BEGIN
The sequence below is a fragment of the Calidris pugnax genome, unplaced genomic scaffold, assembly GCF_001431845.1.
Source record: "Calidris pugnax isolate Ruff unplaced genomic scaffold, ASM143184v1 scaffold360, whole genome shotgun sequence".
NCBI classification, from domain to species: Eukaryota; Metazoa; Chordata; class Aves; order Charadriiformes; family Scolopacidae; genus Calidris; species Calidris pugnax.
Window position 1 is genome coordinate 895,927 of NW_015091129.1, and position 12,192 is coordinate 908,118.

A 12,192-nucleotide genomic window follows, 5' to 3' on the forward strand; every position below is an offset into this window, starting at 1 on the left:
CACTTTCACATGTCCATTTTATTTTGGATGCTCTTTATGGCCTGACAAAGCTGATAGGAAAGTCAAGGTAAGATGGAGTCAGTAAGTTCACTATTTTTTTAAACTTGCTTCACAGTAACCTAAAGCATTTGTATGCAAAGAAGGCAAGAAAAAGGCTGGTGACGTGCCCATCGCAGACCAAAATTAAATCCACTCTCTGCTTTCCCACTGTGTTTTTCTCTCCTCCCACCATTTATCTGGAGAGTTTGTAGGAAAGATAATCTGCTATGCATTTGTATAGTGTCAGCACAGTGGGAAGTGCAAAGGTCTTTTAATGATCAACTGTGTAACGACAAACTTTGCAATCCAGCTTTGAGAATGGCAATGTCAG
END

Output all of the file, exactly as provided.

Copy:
The sequence below is a fragment of the Calidris pugnax genome, unplaced genomic scaffold, assembly GCF_001431845.1.
Source record: "Calidris pugnax isolate Ruff unplaced genomic scaffold, ASM143184v1 scaffold360, whole genome shotgun sequence".
NCBI classification, from domain to species: Eukaryota; Metazoa; Chordata; class Aves; order Charadriiformes; family Scolopacidae; genus Calidris; species Calidris pugnax.
Window position 1 is genome coordinate 895,927 of NW_015091129.1, and position 12,192 is coordinate 908,118.

A 12,192-nucleotide genomic window follows, 5' to 3' on the forward strand; every position below is an offset into this window, starting at 1 on the left:
CACTTTCACATGTCCATTTTATTTTGGATGCTCTTTATGGCCTGACAAAGCTGATAGGAAAGTCAAGGTAAGATGGAGTCAGTAAGTTCACTATTTTTTTAAACTTGCTTCACAGTAACCTAAAGCATTTGTATGCAAAGAAGGCAAGAAAAAGGCTGGTGACGTGCCCATCGCAGACCAAAATTAAATCCACTCTCTGCTTTCCCACTGTGTTTTTCTCTCCTCCCACCATTTATCTGGAGAGTTTGTAGGAAAGATAATCTGCTATGCATTTGTATAGTGTCAGCACAGTGGGAAGTGCAAAGGTCTTTTAATGATCAACTGTGTAACGACAAACTTTGCAATCCAGCTTTGAGAATGGCAATGTCAG